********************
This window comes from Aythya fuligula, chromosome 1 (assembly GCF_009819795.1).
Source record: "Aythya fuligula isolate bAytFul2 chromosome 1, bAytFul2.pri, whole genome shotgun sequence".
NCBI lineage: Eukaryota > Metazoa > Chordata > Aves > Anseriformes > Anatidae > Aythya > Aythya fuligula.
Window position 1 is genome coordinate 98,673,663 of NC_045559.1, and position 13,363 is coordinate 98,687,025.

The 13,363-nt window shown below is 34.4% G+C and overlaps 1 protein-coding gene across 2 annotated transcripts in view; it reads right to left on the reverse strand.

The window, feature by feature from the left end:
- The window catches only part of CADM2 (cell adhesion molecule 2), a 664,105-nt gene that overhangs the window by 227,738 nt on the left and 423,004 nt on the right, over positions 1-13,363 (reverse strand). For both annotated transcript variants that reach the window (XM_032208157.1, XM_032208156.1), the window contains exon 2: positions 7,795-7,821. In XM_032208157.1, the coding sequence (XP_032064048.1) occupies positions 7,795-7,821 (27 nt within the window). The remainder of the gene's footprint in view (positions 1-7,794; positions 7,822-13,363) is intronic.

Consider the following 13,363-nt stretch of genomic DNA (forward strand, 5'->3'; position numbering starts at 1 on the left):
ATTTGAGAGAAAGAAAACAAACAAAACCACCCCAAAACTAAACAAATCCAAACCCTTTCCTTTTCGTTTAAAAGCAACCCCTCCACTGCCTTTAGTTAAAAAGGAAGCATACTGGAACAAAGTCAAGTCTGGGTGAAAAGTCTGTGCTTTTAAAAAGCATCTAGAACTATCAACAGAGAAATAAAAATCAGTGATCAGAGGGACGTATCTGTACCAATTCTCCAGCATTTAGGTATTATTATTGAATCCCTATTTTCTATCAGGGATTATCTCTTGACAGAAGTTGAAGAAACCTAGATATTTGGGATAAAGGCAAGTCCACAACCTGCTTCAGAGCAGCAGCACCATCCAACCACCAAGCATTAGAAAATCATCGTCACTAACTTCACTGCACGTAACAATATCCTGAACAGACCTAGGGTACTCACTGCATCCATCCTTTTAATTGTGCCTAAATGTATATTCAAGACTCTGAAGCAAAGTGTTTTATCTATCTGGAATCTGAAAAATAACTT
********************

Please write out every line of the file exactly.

This window comes from Aythya fuligula, chromosome 1 (assembly GCF_009819795.1).
Source record: "Aythya fuligula isolate bAytFul2 chromosome 1, bAytFul2.pri, whole genome shotgun sequence".
NCBI lineage: Eukaryota > Metazoa > Chordata > Aves > Anseriformes > Anatidae > Aythya > Aythya fuligula.
Window position 1 is genome coordinate 98,673,663 of NC_045559.1, and position 13,363 is coordinate 98,687,025.

The 13,363-nt window shown below is 34.4% G+C and overlaps 1 protein-coding gene across 2 annotated transcripts in view; it reads right to left on the reverse strand.

The window, feature by feature from the left end:
- The window catches only part of CADM2 (cell adhesion molecule 2), a 664,105-nt gene that overhangs the window by 227,738 nt on the left and 423,004 nt on the right, over positions 1-13,363 (reverse strand). For both annotated transcript variants that reach the window (XM_032208157.1, XM_032208156.1), the window contains exon 2: positions 7,795-7,821. In XM_032208157.1, the coding sequence (XP_032064048.1) occupies positions 7,795-7,821 (27 nt within the window). The remainder of the gene's footprint in view (positions 1-7,794; positions 7,822-13,363) is intronic.

Consider the following 13,363-nt stretch of genomic DNA (forward strand, 5'->3'; position numbering starts at 1 on the left):
ATTTGAGAGAAAGAAAACAAACAAAACCACCCCAAAACTAAACAAATCCAAACCCTTTCCTTTTCGTTTAAAAGCAACCCCTCCACTGCCTTTAGTTAAAAAGGAAGCATACTGGAACAAAGTCAAGTCTGGGTGAAAAGTCTGTGCTTTTAAAAAGCATCTAGAACTATCAACAGAGAAATAAAAATCAGTGATCAGAGGGACGTATCTGTACCAATTCTCCAGCATTTAGGTATTATTATTGAATCCCTATTTTCTATCAGGGATTATCTCTTGACAGAAGTTGAAGAAACCTAGATATTTGGGATAAAGGCAAGTCCACAACCTGCTTCAGAGCAGCAGCACCATCCAACCACCAAGCATTAGAAAATCATCGTCACTAACTTCACTGCACGTAACAATATCCTGAACAGACCTAGGGTACTCACTGCATCCATCCTTTTAATTGTGCCTAAATGTATATTCAAGACTCTGAAGCAAAGTGTTTTATCTATCTGGAATCTGAAAAATAACTT